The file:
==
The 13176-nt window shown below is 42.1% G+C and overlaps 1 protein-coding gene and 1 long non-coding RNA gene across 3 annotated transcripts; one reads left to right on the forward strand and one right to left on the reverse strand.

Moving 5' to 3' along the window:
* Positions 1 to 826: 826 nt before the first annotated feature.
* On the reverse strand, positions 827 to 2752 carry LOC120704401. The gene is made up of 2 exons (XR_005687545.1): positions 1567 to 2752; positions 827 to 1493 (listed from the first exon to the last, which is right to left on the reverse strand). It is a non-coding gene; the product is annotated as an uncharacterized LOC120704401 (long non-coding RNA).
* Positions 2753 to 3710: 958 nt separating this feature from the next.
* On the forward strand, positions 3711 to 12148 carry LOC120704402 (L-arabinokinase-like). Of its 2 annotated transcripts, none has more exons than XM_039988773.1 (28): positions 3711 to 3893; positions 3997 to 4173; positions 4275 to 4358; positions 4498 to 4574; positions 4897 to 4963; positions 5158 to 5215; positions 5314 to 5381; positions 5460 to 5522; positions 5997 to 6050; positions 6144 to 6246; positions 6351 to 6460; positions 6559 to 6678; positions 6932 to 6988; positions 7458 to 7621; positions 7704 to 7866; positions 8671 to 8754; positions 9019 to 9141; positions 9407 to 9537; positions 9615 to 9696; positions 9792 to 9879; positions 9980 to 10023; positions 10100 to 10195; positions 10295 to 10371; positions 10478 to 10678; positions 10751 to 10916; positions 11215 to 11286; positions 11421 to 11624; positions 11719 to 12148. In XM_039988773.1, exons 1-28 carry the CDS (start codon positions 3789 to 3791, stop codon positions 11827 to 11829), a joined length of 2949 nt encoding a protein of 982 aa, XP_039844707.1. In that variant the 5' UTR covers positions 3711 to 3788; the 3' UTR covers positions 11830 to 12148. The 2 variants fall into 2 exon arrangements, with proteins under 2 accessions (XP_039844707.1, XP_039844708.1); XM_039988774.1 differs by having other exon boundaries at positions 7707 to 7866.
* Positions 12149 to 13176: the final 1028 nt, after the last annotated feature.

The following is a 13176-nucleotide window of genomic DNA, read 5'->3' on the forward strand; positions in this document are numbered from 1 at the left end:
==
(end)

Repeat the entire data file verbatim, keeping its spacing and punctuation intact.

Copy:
The 13176-nt window shown below is 42.1% G+C and overlaps 1 protein-coding gene and 1 long non-coding RNA gene across 3 annotated transcripts; one reads left to right on the forward strand and one right to left on the reverse strand.

Moving 5' to 3' along the window:
* Positions 1 to 826: 826 nt before the first annotated feature.
* On the reverse strand, positions 827 to 2752 carry LOC120704401. The gene is made up of 2 exons (XR_005687545.1): positions 1567 to 2752; positions 827 to 1493 (listed from the first exon to the last, which is right to left on the reverse strand). It is a non-coding gene; the product is annotated as an uncharacterized LOC120704401 (long non-coding RNA).
* Positions 2753 to 3710: 958 nt separating this feature from the next.
* On the forward strand, positions 3711 to 12148 carry LOC120704402 (L-arabinokinase-like). Of its 2 annotated transcripts, none has more exons than XM_039988773.1 (28): positions 3711 to 3893; positions 3997 to 4173; positions 4275 to 4358; positions 4498 to 4574; positions 4897 to 4963; positions 5158 to 5215; positions 5314 to 5381; positions 5460 to 5522; positions 5997 to 6050; positions 6144 to 6246; positions 6351 to 6460; positions 6559 to 6678; positions 6932 to 6988; positions 7458 to 7621; positions 7704 to 7866; positions 8671 to 8754; positions 9019 to 9141; positions 9407 to 9537; positions 9615 to 9696; positions 9792 to 9879; positions 9980 to 10023; positions 10100 to 10195; positions 10295 to 10371; positions 10478 to 10678; positions 10751 to 10916; positions 11215 to 11286; positions 11421 to 11624; positions 11719 to 12148. In XM_039988773.1, exons 1-28 carry the CDS (start codon positions 3789 to 3791, stop codon positions 11827 to 11829), a joined length of 2949 nt encoding a protein of 982 aa, XP_039844707.1. In that variant the 5' UTR covers positions 3711 to 3788; the 3' UTR covers positions 11830 to 12148. The 2 variants fall into 2 exon arrangements, with proteins under 2 accessions (XP_039844707.1, XP_039844708.1); XM_039988774.1 differs by having other exon boundaries at positions 7707 to 7866.
* Positions 12149 to 13176: the final 1028 nt, after the last annotated feature.

The following is a 13176-nucleotide window of genomic DNA, read 5'->3' on the forward strand; positions in this document are numbered from 1 at the left end: